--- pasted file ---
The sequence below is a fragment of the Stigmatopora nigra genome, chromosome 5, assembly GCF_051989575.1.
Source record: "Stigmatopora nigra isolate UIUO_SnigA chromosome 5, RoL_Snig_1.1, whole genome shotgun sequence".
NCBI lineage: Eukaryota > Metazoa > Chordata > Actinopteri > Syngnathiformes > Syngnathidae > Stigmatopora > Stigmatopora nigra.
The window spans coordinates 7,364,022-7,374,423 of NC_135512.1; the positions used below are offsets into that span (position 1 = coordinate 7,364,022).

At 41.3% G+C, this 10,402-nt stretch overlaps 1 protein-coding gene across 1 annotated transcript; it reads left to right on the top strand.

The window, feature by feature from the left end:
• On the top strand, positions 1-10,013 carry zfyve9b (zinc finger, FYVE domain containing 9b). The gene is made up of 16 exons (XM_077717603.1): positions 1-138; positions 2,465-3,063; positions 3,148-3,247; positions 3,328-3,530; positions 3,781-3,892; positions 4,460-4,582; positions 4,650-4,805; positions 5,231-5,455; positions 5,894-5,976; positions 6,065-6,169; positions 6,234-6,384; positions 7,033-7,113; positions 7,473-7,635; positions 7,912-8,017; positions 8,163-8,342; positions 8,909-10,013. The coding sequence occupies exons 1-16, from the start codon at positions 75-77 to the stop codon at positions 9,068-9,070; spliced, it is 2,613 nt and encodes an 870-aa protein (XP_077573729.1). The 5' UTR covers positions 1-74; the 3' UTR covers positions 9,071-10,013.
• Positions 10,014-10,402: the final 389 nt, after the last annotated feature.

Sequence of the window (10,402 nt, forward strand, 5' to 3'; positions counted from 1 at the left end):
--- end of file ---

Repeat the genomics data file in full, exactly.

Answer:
The sequence below is a fragment of the Stigmatopora nigra genome, chromosome 5, assembly GCF_051989575.1.
Source record: "Stigmatopora nigra isolate UIUO_SnigA chromosome 5, RoL_Snig_1.1, whole genome shotgun sequence".
NCBI lineage: Eukaryota > Metazoa > Chordata > Actinopteri > Syngnathiformes > Syngnathidae > Stigmatopora > Stigmatopora nigra.
The window spans coordinates 7,364,022-7,374,423 of NC_135512.1; the positions used below are offsets into that span (position 1 = coordinate 7,364,022).

At 41.3% G+C, this 10,402-nt stretch overlaps 1 protein-coding gene across 1 annotated transcript; it reads left to right on the top strand.

The window, feature by feature from the left end:
• On the top strand, positions 1-10,013 carry zfyve9b (zinc finger, FYVE domain containing 9b). The gene is made up of 16 exons (XM_077717603.1): positions 1-138; positions 2,465-3,063; positions 3,148-3,247; positions 3,328-3,530; positions 3,781-3,892; positions 4,460-4,582; positions 4,650-4,805; positions 5,231-5,455; positions 5,894-5,976; positions 6,065-6,169; positions 6,234-6,384; positions 7,033-7,113; positions 7,473-7,635; positions 7,912-8,017; positions 8,163-8,342; positions 8,909-10,013. The coding sequence occupies exons 1-16, from the start codon at positions 75-77 to the stop codon at positions 9,068-9,070; spliced, it is 2,613 nt and encodes an 870-aa protein (XP_077573729.1). The 5' UTR covers positions 1-74; the 3' UTR covers positions 9,071-10,013.
• Positions 10,014-10,402: the final 389 nt, after the last annotated feature.

Sequence of the window (10,402 nt, forward strand, 5' to 3'; positions counted from 1 at the left end):